AIPAC Walks Bipartisan Line While Israeli Politics Moves Sharply Right
RENEE MONTAGNE, HOST:
The pro-Israel lobby needs to figure out what happens next, especially AIPAC, the American Israel Public Affairs Committee. It is one of the most powerful lobby organizations in Washington, D.C. And it, along with others, suffered a major defeat when it failed to block President Obama's nuclear deal with Iran. NPR's Peter Overby reports.
PETER OVERBY, BYLINE: In its six decades of working Washington, AIPAC has presented itself as the intentionally bipartisan voice of American Israeli unity.
STEVE ROSEN: I worked there for two and half decades.
OVERBY: Steve Rosen was AIPAC's foreign-policy director from 1982 to 2005.
ROSEN: If AIPAC became a Republican organization, it would cease to exist.
OVERBY: So here's AIPAC's problem. While it's been walking the bipartisan line, Israeli politics has been moving sharply right. Last winter, Republican House Speaker John Boehner introduced the Israeli prime minister to a joint meeting of Congress to make the case against the Iran deal.
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JOHN BOEHNER: I have the high privilege and distinct honor of presenting to you the prime minister of Israel, His Excellency Benjamin Netanyahu.
OVERBY: AIPAC isn't in the business of opposing Israeli government positions. It took on the Obama administration instead. AIPAC spokesmen declined to speak on the record for this story. Aaron David Miller is a former Middle East negotiator for the State Department. Now he's a scholar at the Wilson International Center in Washington.
AARON DAVID MILLER: This pro-Israeli community has a powerful voice. There's no question about it. But it does not and has never had a veto over what a willful and skillful and determined American president does.
OVERBY: AIPAC has lost big legislative battles over aid to Israel, in 1975, 1980 and 1991.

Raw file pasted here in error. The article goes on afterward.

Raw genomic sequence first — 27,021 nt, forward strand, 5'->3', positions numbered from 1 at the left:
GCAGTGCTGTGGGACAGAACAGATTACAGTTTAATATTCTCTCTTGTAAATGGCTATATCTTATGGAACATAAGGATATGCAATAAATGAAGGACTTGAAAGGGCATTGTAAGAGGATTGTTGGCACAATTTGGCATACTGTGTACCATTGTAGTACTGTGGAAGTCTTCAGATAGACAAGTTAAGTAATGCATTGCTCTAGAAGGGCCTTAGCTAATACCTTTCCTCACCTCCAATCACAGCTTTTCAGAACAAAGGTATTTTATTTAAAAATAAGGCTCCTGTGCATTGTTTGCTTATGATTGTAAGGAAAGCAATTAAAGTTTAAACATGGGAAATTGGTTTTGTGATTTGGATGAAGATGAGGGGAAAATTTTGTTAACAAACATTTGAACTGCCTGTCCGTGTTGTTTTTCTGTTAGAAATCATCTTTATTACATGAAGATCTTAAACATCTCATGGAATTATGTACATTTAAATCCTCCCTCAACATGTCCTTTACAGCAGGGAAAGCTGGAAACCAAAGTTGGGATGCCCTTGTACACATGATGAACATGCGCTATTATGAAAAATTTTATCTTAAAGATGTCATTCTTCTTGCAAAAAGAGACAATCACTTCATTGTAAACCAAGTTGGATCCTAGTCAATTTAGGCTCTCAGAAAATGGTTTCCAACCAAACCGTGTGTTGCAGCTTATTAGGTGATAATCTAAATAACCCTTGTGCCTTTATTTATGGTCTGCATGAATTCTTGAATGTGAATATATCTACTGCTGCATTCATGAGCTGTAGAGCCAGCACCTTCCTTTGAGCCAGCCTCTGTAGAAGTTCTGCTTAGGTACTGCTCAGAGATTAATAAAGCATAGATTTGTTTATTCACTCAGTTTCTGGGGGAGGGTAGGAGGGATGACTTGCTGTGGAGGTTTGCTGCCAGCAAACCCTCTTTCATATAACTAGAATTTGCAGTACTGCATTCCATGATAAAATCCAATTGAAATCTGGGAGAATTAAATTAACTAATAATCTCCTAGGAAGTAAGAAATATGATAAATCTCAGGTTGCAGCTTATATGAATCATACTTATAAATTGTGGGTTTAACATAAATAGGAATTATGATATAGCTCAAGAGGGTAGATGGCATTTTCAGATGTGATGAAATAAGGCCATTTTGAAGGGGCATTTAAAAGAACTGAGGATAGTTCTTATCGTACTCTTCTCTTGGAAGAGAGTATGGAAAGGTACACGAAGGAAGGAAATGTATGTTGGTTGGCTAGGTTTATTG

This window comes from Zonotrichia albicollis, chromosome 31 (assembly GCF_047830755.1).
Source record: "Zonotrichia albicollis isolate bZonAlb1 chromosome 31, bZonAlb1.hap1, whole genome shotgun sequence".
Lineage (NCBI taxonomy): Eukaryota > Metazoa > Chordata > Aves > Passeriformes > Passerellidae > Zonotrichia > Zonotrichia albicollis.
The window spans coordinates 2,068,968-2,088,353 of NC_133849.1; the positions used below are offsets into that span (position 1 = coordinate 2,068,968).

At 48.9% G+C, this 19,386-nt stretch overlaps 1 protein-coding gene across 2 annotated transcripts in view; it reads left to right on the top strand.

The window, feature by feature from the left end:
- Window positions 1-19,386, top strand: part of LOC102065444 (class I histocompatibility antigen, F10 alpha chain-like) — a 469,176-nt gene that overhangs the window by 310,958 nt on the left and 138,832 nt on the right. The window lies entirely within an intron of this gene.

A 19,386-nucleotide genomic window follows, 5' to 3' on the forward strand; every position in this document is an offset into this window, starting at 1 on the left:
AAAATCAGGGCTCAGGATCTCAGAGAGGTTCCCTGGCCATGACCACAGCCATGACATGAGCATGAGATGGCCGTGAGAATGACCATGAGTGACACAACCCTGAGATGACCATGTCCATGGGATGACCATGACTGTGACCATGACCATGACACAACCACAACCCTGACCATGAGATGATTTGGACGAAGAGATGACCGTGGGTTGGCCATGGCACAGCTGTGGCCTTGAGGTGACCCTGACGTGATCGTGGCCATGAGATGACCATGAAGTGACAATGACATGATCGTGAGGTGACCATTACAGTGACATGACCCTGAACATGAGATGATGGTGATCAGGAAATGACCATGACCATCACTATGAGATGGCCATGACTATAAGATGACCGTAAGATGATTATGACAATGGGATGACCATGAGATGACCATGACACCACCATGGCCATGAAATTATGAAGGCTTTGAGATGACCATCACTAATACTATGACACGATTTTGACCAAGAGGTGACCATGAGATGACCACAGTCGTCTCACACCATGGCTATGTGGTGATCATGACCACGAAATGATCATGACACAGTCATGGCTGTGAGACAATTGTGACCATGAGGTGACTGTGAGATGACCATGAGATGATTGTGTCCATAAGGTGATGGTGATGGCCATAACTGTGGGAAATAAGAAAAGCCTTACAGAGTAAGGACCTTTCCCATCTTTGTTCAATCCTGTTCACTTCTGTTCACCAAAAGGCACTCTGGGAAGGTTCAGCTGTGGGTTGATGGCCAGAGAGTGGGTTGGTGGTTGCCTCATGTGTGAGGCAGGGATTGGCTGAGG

MILLER: They lost all three of these fights. And yet, no one could argue that 15 or 20 years later, this organization has any less influence.
OVERBY: In fact, after each of those fights, AIPAC's membership and fundraising spiked. In special interest politics, there's nothing like losing to enhance the bottom line. AIPAC has rivals in the pro-Israel lobby. One is J Street. It's younger, more liberal and much smaller. Last year, J Street spent $400,000 on lobbying compared to 3 million by AIPAC. J Street's president, Jeremy Ben-Ami, said the outcome on the Iran deal has long-term significance.
JEREMY BEN-AMI: It's not everything changes from here on in. But one will look back at it this and say this was a very important moment. And from here on in, you can't talk about the American Jewish political community the same way that you did before.
OVERBY: In the short term, Congress is expected to produce a big aid package for Israel that should have broad support, except the conservatives might add amendments to obstruct the Iran deal. Again, Jeremy.
BEN-AMI: If that legislation is used as a Trojan horse to contain poison pills that are designed to undermine the deal, then there's going to be yet another fight.
OVERBY: AIPAC members will be reassessing Democratic lawmakers who voted for the deal. Josh Block is a former AIPAC spokesman who now heads a group called The Israel Project.
JOSH BLOCK: How they move ahead and support those members of Congress or seek to support others to replace them is an open question. You know, in politics, hindsight isn't just a matter of hindsight. It's a matter of accountability.
OVERBY: And despite this loss, AIPAC still has plenty of power to hold lawmakers accountable. Peter Overby, NPR News, Washington.
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